March 21st, 2011
04:04 PM ET
Dallas Wiens may soon be able to kiss his daughter, Scarlette, again, now that he has become only the second person in the world to receive a full face transplant.
The 25-year-old Wiens, who lives in the Dallas-Fort Worth area, received the new face at Boston's Brigham and Women's Hospital last week, when a family donated a loved one's tissue for the transplant surgery. The forehead, nasal structure, nose, lips, facial skin and underlying muscles and nerves that allow Wiens to move his face and have sensations were transplanted. The hospital would not reveal the actual surgery date to protect the privacy of the donor family.
"Dallas was injured in November 2008 when his face got too close to high-voltage line while on the job," Dr. Bohdan Pomahac, Brigham and Women's Burn Unit director, told reporters Monday. "He sustained devastating injury leaving him with bare bones instead of face."
Pomahac said the purpose of the full face transplant is to restore "human appearance and function." After his face healed from the accident, Wiens' only facial trait was his mouth. Once his new face heals, he will not look like himself, nor will he look like the donor because the new tissue will mold to the young man's remaining tissue and bones.
Wiens' grandfather, who is with his grandson in Boston right now, calls the surgery a miracle. He says after his grandson was so seriously injured, he did not know what would happen. His grandson, he says, is determined to "get well and move on with his life and make something of his life." Wiens has been walking and talking to his family in Texas by phone. Doctors expect he will be eating on his own soon.
His doctors expect Wiens will eventually regain sensation on his forehead and right side of the face and most of the upper and entire lower lip. Damage to a few nerves on his left side were too severe, so doctors do not expect very much sensation to be restored to his left cheek and left forehead.
One thing surgeons couldn't restore was his eyesight. "Unfortunately we do not know how to transplant, at the current age, eyes, so we were not able to restore his vision," said Pomahac.
Pomahac said when he first saw Wiens' injuries he feared they were too extensive to allow for a new face to grafted on. The blindness was also a consideration. But, Pomahac says, "We have the obligation to help if we can."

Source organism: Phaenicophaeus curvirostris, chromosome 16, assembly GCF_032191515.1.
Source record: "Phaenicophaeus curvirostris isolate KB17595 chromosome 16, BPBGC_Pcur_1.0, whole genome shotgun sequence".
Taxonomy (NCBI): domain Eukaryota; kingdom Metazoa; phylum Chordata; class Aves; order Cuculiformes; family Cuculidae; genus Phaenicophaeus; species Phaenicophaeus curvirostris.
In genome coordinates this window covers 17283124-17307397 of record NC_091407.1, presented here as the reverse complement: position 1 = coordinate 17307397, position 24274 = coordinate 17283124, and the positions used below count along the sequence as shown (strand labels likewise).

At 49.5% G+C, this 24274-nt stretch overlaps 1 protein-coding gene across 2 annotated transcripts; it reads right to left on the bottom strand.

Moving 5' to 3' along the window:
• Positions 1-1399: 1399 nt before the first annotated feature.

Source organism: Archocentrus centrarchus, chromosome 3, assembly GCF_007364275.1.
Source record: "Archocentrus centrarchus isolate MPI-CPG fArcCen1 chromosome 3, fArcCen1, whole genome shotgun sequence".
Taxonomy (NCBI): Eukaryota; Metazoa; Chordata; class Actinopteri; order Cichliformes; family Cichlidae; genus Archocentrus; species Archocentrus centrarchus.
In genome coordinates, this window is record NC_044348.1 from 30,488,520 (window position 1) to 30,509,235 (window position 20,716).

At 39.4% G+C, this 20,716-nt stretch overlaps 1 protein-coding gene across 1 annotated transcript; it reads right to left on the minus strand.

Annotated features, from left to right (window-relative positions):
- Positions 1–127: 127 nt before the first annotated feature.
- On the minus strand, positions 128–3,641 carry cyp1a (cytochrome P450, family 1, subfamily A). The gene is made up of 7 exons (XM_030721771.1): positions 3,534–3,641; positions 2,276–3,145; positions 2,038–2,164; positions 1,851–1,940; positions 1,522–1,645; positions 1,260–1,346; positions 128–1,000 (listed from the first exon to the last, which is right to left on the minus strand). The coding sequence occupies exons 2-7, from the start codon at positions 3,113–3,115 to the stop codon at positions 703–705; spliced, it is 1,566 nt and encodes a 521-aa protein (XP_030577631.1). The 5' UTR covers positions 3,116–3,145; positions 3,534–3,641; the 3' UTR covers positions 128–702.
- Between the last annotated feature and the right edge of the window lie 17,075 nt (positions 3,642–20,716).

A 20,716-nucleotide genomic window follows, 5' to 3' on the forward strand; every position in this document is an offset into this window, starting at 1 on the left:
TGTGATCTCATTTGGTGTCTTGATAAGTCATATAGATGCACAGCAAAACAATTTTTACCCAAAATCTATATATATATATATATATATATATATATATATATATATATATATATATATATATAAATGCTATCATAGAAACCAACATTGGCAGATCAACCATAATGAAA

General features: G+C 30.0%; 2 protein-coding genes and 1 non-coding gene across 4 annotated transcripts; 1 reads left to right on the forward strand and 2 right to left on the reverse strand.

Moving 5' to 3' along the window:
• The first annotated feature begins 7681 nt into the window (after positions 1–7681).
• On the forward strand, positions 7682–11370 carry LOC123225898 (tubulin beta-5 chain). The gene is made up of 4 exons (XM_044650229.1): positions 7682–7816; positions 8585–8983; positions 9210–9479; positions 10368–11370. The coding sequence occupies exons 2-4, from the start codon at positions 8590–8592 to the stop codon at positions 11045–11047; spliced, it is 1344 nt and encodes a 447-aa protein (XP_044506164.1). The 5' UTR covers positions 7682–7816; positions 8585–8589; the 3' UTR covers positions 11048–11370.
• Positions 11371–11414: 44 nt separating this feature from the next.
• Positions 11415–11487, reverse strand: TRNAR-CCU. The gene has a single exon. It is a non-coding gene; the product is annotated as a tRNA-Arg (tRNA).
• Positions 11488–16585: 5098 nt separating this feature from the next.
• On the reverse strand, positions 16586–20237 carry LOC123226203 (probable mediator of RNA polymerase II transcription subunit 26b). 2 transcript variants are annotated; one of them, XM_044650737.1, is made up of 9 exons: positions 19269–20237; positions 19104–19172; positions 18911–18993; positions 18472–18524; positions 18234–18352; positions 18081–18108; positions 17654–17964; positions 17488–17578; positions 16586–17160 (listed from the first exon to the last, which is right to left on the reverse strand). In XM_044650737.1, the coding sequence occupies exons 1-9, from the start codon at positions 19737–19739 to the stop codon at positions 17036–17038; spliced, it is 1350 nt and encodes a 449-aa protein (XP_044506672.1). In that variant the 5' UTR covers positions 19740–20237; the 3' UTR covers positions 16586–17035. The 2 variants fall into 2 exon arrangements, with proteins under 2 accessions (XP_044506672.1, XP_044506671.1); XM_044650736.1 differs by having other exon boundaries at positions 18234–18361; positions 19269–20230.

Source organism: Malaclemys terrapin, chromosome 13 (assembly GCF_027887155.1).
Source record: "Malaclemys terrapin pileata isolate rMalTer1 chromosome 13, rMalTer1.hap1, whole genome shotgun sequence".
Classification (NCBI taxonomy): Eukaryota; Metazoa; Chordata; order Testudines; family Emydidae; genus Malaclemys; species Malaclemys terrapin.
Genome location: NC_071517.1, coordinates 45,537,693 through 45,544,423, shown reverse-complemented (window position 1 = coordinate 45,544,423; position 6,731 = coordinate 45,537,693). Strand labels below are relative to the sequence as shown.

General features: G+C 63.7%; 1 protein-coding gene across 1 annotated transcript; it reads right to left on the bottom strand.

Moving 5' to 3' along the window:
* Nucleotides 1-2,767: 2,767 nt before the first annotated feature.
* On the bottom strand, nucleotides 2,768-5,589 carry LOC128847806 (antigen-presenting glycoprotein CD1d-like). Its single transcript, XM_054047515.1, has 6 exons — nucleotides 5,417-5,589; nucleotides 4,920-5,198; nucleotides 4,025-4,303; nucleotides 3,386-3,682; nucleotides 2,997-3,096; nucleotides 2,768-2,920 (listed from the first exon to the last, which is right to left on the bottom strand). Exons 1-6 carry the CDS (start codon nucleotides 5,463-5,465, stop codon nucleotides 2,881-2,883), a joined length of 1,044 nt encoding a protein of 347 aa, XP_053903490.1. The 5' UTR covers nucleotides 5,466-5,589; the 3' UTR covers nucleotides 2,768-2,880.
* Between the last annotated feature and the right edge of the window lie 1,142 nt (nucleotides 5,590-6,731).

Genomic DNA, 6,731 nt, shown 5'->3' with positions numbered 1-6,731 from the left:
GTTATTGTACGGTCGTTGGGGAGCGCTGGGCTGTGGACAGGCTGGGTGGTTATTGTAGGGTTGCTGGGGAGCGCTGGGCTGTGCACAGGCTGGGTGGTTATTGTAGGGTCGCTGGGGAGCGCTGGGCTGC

Last April, surgeons in Spain successfully completed the first ever full-face transplant. Three months later, the patient, only identified as "Oscar" stepped before the cameras of the world.
In December 2008, Connie Culp became the first American to receive a "near" full-face transplant after surgeons at the Cleveland Clinic replaced more than 80% of her face in a 22-hour operation. Culp had survived being shot in the face by her husband.
France's Isabelle Dinoire, who was mauled by a dog, was the first person ever to receive a face transplant back in November 2005. French surgeons replaced part of her face, including her chin, lips and nose, with those from an organ donor.
Brigham and Women performed its first partial face transplant in 2009. According to Pomahac, that patient is now on the lowest dose of anti-rejection drugs compared with the other face transplant recipients in the world.
Wiens' doctors say he is doing great and meeting all his milestones. They say he will stay in the hospital for the near future and eventually return to Texas. But recovery of the nerves will take months.
Pomahac says two other patients are waiting for face transplants at Brigham and Women's. He believes face transplants will continue to be rare unless the qualifications for the surgery change or more qualified patients are found.
Before a patient can receive a face transplant, a blood and tissue match has to be found, plus a patient has to be able to comply with taking the necessary drugs to prevent the rejection of the new face. Also, patients need to be mentally capable of handling having a face that is different from their own.
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